Office 365 Video I talked about last year in Office Video in Office 365. New features announced are:

  • HTML5 mobile playback in browser– Windows, Android, and iOS
  • Responsive player playback page
  • Office 365 for iPhone app
  • Built-in CDN – Better playback performance across geographic locations
  • More granular permissions per channel– Owners / Editors / Viewers
  • Related videos powered by the Office Graph
  • REST APIs for Office 365 Video [in preview]

Delve is something I'm very excited about.  The ability to find what people are working on and discover content, and to find people themselves in a larger organization, is a big deal.  Powered by the Office Graph, the people and experiences portal surfaces this.  A new profile page for people builds itself based on the Office Graph.  This is surfaced up not only in the portal, but also in new iOS and Android apps for mobile access.

InfoPedia is all about Knowledge Management.  Creating boards and micro-sites in Delve to customize that experience.  I missed the deep dive session on this, so I'm going to have to go back and watch that one after the conference.

Safe SharePoint Branding in Office 365

There was a heated debate back at the MVP Summit last November.  The message from Microsoft was don't change the master page, just use the theming options in Office 365 and SharePoint Online.  The problem with this is that in reality most publishing style corporate Intranets, clients want their brand in there.

In Vesa's session, while he still stated the preference was still to not have clients change their master page, they do support that model.  However, the argument still stands that as new features are released in Office 365 (which happens very often) they may either break the custom master page or not appear for those clients.

My main desire in changing the master page is to provide a consistent global navigation across the SharePoint portal.  I like doing this through term store navigation, but I'm not keen on pinning many copies across the term store to surface that in multiple site collections.  On premise we achieved this with a server side nav control that reads from the term store, and the same term store group can be used across multiple site collections.  Of course server side controls don't work in Office 365.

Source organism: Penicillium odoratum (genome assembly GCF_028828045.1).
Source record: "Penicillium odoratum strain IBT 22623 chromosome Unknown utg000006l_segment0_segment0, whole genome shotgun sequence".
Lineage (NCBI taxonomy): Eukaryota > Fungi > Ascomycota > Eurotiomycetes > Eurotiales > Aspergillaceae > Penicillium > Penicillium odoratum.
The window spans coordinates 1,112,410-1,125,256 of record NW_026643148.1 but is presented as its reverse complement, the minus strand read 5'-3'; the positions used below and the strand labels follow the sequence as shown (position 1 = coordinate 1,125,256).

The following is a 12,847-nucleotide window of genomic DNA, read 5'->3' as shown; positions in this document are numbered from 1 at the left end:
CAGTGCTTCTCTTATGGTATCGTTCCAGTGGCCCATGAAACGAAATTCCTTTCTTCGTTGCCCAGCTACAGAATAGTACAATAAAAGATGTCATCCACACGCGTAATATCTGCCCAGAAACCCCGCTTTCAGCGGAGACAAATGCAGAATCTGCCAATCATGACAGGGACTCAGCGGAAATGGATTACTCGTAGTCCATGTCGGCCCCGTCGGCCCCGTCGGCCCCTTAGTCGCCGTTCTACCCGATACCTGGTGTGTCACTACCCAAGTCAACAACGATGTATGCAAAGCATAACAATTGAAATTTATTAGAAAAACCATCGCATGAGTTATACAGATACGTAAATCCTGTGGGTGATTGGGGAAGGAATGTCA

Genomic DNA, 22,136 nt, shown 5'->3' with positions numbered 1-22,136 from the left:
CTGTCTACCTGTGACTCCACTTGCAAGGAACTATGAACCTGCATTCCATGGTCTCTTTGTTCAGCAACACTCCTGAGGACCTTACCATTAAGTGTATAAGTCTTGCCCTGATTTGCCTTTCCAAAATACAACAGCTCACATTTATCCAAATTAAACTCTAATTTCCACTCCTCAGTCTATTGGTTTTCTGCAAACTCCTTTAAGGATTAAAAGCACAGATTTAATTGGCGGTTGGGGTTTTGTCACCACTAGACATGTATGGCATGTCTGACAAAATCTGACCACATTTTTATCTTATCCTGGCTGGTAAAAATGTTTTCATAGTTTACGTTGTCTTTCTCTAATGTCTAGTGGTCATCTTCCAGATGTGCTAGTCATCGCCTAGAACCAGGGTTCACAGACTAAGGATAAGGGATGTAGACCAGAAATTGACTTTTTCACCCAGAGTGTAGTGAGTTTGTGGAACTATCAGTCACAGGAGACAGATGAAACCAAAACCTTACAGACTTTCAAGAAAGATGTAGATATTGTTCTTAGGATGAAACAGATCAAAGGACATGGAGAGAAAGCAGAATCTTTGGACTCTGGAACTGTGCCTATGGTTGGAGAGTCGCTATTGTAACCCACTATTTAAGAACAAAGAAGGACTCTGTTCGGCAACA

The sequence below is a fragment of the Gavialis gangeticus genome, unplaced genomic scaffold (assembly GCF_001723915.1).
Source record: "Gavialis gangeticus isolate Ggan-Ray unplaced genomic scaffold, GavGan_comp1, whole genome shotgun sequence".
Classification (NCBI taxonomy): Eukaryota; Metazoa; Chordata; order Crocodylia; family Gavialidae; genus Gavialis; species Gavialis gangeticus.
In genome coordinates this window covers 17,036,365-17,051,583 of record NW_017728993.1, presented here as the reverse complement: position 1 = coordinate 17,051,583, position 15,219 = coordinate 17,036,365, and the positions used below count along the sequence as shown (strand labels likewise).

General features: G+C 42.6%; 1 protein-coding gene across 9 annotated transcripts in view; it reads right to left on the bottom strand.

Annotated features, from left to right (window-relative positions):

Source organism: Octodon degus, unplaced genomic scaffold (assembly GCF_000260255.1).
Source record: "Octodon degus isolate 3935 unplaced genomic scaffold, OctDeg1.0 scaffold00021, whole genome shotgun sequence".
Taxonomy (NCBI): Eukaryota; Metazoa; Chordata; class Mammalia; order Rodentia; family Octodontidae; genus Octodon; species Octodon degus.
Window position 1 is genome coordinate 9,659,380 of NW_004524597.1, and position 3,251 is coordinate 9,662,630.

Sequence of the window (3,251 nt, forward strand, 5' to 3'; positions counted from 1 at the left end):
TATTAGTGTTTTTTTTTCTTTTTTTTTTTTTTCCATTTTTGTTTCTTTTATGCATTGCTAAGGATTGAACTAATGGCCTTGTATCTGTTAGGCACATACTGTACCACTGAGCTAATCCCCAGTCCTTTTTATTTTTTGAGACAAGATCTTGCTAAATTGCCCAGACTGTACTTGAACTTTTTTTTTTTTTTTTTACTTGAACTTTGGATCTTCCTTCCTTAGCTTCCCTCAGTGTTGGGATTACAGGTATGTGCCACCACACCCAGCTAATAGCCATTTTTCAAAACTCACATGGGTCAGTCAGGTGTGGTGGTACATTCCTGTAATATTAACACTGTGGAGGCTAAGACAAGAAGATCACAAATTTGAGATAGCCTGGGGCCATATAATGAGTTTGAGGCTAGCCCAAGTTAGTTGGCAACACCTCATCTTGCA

For our OACAS project in Office 365 (see the news release at the top) we created a client side nav control.  This is a JavaScript based client side control that uses JSOM to access the term store and build the top, left, and breadcrumb navigation controls.  We cache that in the browser's local storage for performance reasons, so we're not calling the term store on every page load.

What was nice about Vesa's talk, was he validated this approach for us.  He showed options for updating the look and feel without replacing the master page, and using a nav control with the same architecture as ours.  The options for look and feel he presented were:

  • Office 365 Themes
  • Theme
  • Alternate CSS
  • JavaScript embedding
  • Custom Master Page

JavaScript embedding was the "aha" moment for me.  With this we can embed our nav control into the site without requiring a custom master page.

One other very interesting section was using Heather Solomon's alternate CSS to make the Seattle master page responsive.  Check out for details on this.

Well that's it for now.  I'll try and provide another update as the conference wraps up.

1 Comment

Adriano Galeno on 5/20/2015 2:28:43 PM

Great overview. Thank you for sharing!